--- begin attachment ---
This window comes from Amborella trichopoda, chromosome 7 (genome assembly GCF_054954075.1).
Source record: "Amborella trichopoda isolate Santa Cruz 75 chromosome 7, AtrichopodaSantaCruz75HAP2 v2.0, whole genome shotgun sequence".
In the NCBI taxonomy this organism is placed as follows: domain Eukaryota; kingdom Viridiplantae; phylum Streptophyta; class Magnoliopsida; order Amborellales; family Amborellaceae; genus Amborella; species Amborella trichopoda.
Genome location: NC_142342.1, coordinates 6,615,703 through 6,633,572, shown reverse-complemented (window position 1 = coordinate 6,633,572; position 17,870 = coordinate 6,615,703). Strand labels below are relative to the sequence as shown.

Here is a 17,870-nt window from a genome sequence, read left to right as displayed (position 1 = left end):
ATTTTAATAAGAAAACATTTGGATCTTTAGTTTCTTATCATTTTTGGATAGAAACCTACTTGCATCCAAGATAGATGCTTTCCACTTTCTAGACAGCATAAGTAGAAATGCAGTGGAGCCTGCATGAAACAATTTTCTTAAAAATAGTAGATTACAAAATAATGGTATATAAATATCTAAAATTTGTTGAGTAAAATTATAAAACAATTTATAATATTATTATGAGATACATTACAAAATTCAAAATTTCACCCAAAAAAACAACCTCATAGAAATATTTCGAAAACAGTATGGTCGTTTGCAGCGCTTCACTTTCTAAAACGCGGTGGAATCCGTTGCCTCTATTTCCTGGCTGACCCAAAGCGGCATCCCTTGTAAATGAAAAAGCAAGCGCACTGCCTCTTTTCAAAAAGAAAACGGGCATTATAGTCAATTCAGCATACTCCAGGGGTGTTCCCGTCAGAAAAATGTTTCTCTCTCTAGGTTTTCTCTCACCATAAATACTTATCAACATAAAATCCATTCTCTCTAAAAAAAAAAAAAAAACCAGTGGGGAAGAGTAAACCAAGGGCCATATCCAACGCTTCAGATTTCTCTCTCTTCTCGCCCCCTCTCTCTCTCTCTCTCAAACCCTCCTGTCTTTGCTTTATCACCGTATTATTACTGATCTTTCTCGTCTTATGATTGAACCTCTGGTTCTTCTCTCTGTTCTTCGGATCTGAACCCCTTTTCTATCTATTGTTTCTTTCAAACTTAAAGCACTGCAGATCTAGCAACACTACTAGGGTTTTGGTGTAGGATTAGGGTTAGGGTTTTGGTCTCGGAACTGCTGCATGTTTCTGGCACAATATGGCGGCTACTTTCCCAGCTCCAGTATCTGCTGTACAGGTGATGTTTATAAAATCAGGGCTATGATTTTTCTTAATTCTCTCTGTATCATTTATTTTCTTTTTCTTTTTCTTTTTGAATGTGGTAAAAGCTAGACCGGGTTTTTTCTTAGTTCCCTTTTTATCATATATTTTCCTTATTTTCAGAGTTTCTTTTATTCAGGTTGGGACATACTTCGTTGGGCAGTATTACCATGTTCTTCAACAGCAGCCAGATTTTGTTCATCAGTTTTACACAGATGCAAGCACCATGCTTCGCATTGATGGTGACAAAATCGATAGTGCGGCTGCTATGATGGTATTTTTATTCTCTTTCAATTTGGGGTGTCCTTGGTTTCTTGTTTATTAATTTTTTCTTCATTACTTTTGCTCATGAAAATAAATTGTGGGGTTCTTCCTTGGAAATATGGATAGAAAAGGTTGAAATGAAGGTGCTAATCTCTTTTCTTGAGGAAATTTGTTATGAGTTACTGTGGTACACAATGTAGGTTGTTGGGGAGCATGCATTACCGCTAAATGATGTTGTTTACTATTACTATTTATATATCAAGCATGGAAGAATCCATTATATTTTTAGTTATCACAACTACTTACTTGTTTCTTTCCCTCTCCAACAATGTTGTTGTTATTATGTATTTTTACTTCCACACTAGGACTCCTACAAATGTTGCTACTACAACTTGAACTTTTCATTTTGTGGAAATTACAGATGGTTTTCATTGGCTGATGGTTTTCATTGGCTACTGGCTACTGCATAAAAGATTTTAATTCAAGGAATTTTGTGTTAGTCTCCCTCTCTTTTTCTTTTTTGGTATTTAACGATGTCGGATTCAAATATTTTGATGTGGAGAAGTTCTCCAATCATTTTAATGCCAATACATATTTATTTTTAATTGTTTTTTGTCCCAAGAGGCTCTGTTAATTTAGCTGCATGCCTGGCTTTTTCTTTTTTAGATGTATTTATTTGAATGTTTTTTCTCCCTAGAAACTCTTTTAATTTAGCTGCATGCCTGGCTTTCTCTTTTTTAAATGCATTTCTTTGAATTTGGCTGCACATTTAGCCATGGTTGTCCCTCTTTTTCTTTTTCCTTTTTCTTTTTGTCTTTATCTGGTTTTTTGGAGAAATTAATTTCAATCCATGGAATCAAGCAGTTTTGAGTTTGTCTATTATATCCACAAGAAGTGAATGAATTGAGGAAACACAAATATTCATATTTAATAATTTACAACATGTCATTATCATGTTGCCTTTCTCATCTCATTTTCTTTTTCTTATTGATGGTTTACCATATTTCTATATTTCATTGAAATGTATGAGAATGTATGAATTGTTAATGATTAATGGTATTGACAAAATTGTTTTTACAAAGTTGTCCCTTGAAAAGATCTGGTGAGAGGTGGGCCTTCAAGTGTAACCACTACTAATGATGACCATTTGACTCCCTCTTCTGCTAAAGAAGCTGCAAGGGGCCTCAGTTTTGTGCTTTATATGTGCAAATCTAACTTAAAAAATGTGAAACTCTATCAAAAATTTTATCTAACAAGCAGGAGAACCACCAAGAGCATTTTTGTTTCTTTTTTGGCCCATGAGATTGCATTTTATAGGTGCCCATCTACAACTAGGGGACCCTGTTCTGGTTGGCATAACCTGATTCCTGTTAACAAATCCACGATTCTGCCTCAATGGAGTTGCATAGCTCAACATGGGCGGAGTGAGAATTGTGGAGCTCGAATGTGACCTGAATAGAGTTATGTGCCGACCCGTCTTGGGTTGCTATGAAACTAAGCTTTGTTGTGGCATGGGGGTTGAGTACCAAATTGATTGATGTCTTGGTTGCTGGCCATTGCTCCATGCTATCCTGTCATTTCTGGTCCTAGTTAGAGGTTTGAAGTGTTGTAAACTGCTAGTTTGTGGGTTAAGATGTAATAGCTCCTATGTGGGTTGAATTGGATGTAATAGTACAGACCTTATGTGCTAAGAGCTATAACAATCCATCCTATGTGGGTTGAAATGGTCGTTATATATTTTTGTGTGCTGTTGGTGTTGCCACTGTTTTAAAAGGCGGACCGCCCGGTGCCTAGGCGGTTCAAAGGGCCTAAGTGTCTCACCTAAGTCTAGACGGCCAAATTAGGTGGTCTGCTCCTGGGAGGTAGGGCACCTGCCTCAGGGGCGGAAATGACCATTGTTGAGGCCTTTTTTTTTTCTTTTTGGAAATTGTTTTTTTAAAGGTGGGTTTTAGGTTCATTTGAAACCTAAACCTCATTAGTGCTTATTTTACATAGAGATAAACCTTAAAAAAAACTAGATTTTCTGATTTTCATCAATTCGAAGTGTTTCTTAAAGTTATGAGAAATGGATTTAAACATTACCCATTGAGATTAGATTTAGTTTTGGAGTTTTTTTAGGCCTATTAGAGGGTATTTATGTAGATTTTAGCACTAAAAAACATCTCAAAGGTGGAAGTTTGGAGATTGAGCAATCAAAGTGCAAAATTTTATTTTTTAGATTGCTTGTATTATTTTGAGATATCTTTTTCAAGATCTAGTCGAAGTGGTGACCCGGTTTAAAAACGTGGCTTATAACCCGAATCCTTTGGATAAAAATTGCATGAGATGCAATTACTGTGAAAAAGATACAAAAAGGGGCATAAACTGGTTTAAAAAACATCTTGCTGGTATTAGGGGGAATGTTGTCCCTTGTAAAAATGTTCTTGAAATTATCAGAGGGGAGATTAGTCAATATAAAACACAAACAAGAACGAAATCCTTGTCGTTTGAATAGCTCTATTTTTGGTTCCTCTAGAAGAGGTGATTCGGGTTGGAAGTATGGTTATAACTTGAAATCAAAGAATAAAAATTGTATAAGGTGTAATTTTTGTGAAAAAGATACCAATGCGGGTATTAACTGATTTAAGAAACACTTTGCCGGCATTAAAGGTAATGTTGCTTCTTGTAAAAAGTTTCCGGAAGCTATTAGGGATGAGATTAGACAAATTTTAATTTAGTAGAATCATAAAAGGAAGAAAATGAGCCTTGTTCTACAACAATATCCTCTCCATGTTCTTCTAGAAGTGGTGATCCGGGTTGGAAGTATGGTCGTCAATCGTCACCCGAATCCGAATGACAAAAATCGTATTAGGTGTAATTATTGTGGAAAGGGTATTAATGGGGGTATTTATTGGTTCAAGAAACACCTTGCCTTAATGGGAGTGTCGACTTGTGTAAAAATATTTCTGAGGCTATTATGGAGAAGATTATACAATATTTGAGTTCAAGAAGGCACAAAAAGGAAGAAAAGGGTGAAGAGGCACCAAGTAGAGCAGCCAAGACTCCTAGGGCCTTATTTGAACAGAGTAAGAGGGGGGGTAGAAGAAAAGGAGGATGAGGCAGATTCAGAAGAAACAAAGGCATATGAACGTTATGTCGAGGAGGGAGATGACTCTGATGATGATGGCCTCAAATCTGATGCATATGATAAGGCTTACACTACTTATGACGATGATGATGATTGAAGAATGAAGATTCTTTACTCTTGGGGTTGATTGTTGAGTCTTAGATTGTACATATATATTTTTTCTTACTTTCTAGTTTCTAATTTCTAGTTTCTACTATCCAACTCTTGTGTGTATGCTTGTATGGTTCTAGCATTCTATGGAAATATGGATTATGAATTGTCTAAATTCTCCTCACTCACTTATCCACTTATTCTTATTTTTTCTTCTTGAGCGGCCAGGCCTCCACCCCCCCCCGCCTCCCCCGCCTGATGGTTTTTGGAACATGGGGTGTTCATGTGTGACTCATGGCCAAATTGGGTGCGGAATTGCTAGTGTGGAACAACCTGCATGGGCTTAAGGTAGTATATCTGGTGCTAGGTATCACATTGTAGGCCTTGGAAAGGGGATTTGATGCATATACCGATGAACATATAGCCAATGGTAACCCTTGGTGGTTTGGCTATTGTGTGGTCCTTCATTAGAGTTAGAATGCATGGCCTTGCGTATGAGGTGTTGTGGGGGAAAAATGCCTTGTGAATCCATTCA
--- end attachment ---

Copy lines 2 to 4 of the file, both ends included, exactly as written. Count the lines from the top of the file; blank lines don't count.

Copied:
Source record: "Amborella trichopoda isolate Santa Cruz 75 chromosome 7, AtrichopodaSantaCruz75HAP2 v2.0, whole genome shotgun sequence".
In the NCBI taxonomy this organism is placed as follows: domain Eukaryota; kingdom Viridiplantae; phylum Streptophyta; class Magnoliopsida; order Amborellales; family Amborellaceae; genus Amborella; species Amborella trichopoda.
Genome location: NC_142342.1, coordinates 6,615,703 through 6,633,572, shown reverse-complemented (window position 1 = coordinate 6,633,572; position 17,870 = coordinate 6,615,703). Strand labels below are relative to the sequence as shown.